“I’m Only Paid to Build Things” – is there more to the role of an Engineer?

“I’m Only Paid to Build Things” – is there more to the role of an Engineer?


How much can be asked of engineers when it comes to the use of our work? Does our job consist of nothing more than the development of technologies that satisfy the request of our employers, or do we also have some responsibility towards their intended use? In other words, should our knowledge consist only of that required to shape materials to suit our intentions, of building design codes and computer modelling codes, or should our actions be guided also by a moral code, which attends to the impact of our work upon society?

As it happens, the Royal Academy of Engineering believes that ethics is integral to the role of a professional engineer, which, after all, is to enhance the well-being of society through technological development. In particular, the Academy’s ‘Statement of Ethical Principles’ give a concise summary of the moral considerations that should be made by engineers when undertaking projects, which include simple guidelines such as:

“Avoid deceptive acts, take steps to prevent corrupt practices or professional misconduct, and declare conflicts of interest.”

“Minimise and justify any adverse effect on society or on the natural environment for their own and succeeding generations”

“Hold paramount the health and safety of others.”

To help understand how these guidelines may be integrated into the work place, the Academy discusses various real-life case studies. One example involves the dilemma of an engineer working for a company developing surveillance technologies for anti-terrorism purposes, when unexpectedly the company makes steps to take the technology to market for any individuals to use: this makes the engineer apprehensive about potential misuse of the systems. But should they voice their concern, or simply bury it and continue in their designated role?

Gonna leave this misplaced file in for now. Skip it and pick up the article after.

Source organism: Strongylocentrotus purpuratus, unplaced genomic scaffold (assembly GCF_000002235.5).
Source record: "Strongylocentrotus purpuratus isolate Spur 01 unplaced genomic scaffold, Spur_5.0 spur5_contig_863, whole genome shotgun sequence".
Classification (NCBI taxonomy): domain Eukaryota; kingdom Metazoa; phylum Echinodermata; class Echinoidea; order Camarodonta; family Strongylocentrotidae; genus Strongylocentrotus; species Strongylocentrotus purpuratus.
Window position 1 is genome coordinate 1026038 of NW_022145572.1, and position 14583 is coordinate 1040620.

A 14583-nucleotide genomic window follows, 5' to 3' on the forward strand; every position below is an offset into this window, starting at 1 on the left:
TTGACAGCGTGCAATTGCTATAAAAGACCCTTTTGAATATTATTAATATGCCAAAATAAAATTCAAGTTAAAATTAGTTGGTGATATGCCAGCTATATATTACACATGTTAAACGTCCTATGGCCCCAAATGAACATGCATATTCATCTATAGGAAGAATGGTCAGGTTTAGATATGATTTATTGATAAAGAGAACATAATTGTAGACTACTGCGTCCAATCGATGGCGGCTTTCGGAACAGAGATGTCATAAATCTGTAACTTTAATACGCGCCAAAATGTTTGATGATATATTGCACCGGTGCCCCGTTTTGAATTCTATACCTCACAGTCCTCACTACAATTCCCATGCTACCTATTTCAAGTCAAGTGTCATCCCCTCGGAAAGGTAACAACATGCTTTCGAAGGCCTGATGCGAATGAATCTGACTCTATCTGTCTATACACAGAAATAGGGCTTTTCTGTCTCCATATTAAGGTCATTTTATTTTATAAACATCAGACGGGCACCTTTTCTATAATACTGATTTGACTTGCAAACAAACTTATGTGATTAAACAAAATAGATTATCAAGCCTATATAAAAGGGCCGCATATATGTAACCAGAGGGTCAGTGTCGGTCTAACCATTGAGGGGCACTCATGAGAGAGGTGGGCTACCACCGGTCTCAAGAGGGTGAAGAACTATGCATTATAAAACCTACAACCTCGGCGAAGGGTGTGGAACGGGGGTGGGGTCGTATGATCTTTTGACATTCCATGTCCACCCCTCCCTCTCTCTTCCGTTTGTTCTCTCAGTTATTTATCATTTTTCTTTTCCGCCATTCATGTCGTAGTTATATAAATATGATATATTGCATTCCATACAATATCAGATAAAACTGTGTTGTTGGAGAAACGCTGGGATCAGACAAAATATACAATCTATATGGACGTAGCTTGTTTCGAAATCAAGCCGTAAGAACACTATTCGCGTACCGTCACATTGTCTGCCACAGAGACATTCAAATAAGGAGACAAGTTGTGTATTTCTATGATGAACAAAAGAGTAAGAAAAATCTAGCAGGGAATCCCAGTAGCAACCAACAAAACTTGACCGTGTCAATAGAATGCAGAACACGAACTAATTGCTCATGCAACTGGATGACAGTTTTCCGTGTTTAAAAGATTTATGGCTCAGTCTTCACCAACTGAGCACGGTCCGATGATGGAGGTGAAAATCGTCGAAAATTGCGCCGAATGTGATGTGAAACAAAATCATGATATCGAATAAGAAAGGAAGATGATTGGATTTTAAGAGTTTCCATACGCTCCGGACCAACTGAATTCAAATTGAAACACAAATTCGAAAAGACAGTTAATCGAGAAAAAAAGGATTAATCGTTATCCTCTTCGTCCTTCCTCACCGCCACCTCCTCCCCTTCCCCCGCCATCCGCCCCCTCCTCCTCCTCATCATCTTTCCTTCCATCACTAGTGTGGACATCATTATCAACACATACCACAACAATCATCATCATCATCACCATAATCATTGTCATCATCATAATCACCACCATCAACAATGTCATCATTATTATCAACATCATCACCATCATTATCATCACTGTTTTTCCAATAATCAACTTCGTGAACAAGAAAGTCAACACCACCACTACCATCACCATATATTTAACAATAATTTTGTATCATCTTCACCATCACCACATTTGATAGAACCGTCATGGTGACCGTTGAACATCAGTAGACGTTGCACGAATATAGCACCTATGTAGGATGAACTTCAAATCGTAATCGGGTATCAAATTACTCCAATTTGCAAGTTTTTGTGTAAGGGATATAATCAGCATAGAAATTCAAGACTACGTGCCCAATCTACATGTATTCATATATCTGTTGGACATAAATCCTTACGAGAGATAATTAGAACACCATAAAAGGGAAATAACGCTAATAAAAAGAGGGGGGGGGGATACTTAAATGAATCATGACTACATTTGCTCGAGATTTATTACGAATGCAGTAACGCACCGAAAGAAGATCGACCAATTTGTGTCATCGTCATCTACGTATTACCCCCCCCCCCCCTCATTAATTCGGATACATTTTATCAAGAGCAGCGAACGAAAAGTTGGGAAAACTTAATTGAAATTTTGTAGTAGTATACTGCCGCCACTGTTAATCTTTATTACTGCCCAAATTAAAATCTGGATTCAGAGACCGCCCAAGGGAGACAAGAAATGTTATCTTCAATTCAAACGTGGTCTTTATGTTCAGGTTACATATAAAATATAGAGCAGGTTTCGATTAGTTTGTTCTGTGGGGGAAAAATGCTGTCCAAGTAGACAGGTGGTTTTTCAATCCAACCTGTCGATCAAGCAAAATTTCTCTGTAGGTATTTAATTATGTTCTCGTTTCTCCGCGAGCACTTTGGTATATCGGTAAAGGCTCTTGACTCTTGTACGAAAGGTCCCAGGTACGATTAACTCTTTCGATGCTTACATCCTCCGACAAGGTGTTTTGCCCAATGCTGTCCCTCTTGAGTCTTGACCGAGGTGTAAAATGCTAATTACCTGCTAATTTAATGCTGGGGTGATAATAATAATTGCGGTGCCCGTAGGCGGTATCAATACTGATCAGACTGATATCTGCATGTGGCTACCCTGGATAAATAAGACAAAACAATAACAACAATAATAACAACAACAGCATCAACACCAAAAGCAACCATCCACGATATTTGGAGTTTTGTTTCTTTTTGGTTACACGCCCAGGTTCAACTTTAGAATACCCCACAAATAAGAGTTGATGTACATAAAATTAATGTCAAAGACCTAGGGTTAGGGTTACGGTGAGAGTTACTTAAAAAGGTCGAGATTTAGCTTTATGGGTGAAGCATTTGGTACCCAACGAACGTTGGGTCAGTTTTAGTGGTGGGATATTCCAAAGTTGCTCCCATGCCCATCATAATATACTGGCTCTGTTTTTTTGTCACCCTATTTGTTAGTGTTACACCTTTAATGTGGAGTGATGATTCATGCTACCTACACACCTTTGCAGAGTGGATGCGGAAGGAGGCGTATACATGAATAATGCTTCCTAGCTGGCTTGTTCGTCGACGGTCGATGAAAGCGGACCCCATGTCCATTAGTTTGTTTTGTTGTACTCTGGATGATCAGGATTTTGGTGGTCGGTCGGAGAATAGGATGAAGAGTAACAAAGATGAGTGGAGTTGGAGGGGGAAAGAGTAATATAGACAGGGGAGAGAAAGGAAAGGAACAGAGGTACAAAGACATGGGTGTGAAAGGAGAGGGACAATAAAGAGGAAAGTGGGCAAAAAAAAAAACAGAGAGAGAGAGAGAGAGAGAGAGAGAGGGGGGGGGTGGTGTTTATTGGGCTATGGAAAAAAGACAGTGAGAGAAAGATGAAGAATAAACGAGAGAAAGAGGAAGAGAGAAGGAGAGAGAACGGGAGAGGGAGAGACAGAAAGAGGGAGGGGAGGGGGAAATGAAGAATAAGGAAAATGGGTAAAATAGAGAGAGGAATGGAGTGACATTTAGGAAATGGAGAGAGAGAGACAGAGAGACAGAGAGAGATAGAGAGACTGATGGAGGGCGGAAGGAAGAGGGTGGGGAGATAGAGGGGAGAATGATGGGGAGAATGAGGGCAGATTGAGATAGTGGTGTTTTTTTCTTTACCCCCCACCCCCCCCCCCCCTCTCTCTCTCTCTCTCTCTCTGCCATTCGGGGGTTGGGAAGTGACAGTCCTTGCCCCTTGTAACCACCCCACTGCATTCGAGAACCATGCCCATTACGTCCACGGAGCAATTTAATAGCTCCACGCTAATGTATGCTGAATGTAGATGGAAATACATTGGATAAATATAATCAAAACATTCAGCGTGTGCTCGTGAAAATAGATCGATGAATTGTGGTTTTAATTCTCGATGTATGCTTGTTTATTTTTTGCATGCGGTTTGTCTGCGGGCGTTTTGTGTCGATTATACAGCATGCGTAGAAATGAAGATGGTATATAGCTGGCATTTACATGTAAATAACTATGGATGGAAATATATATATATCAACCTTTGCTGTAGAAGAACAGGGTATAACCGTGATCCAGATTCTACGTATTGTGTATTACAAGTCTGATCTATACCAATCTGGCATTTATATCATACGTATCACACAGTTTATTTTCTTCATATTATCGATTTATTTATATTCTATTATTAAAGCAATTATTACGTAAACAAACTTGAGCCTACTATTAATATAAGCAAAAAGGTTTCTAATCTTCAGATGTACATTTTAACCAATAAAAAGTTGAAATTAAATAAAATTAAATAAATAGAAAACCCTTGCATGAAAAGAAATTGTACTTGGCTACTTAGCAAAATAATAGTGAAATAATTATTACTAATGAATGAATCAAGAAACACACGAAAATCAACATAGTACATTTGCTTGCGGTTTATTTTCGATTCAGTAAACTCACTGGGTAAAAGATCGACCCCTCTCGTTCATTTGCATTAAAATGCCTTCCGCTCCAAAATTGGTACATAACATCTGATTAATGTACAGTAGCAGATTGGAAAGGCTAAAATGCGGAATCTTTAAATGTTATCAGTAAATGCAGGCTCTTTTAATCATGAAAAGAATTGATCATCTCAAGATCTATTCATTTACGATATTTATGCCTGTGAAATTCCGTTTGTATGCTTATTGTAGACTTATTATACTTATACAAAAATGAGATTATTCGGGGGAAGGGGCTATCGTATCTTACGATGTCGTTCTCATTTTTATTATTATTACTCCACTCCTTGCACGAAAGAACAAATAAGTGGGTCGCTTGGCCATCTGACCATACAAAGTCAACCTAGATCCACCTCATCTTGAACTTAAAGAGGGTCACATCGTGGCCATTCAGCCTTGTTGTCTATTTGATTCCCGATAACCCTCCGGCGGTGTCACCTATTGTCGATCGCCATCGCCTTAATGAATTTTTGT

Engineers finding themselves in similar situations are encouraged by the Academy’s guidelines to address such situations not avoid them, and take steps that are within their power to ensure their work is used appropriately, without causing unintended harm.

So how relevant could these guidelines be to an engineering post at BAE? Would it be possible to “avoid deceptive acts” and “take steps to prevent corrupt practices or professional misconduct” while working for company that has in fact been convicted of corruption by the UK and USA governments? And would it perhaps be too monumental a task for any engineer to “minimise and justify any adverse effect on society” and “hold paramount the health and safety of others”, while at the service of a company indiscriminately selling arms around the world to brutal regimes, some of which have used these arms aggressively against their own people?

Although it is made explicit by the Academy that there is generally no single correct course of action that should be taken when confronted with such ethical dilemmas, they do point out that there may well be an incorrect path to take. The guidelines they set out can help us to use our own personal judgement to avoid making such mistakes.
So I would advise anyone considering employment with BAE (or anywhere in the arms trade for that matter) to take a couple of hours to look through the Academy’s Ethical Principles in conjunction with carrying out a background check on the particular companies conduct. You can then decide for yourself whether you can perform the tasks expected of you by your employer, while also retaining your integrity as a professional engineer.

If you’re interested in the ethics of BAE, the companies involvement with the University, and what you can do about it at the upcoming referendum, then you can find more information at the ‘Let’s Disarm Leeds’ Facebook page.

Joel Millward-Hopkins

Image: controlarms on Flickr

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